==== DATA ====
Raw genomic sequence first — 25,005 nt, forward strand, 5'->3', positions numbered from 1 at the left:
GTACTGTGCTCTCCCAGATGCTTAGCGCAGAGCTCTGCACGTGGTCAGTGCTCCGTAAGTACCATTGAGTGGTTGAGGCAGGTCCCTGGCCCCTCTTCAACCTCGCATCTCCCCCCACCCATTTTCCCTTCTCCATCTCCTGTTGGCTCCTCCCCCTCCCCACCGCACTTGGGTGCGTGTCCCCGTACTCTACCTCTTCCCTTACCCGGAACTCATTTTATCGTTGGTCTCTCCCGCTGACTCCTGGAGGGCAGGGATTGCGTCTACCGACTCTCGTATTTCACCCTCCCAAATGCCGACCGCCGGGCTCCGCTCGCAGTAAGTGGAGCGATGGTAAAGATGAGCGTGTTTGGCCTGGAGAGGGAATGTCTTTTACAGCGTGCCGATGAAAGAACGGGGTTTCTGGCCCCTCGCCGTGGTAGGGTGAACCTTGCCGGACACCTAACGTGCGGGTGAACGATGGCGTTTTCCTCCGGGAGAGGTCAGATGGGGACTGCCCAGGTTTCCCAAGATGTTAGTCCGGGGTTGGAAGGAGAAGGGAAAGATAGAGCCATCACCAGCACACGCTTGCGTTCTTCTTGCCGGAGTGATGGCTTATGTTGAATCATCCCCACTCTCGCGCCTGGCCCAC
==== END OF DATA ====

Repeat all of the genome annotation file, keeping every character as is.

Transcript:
Raw genomic sequence first — 25,005 nt, forward strand, 5'->3', positions numbered from 1 at the left:
GTACTGTGCTCTCCCAGATGCTTAGCGCAGAGCTCTGCACGTGGTCAGTGCTCCGTAAGTACCATTGAGTGGTTGAGGCAGGTCCCTGGCCCCTCTTCAACCTCGCATCTCCCCCCACCCATTTTCCCTTCTCCATCTCCTGTTGGCTCCTCCCCCTCCCCACCGCACTTGGGTGCGTGTCCCCGTACTCTACCTCTTCCCTTACCCGGAACTCATTTTATCGTTGGTCTCTCCCGCTGACTCCTGGAGGGCAGGGATTGCGTCTACCGACTCTCGTATTTCACCCTCCCAAATGCCGACCGCCGGGCTCCGCTCGCAGTAAGTGGAGCGATGGTAAAGATGAGCGTGTTTGGCCTGGAGAGGGAATGTCTTTTACAGCGTGCCGATGAAAGAACGGGGTTTCTGGCCCCTCGCCGTGGTAGGGTGAACCTTGCCGGACACCTAACGTGCGGGTGAACGATGGCGTTTTCCTCCGGGAGAGGTCAGATGGGGACTGCCCAGGTTTCCCAAGATGTTAGTCCGGGGTTGGAAGGAGAAGGGAAAGATAGAGCCATCACCAGCACACGCTTGCGTTCTTCTTGCCGGAGTGATGGCTTATGTTGAATCATCCCCACTCTCGCGCCTGGCCCAC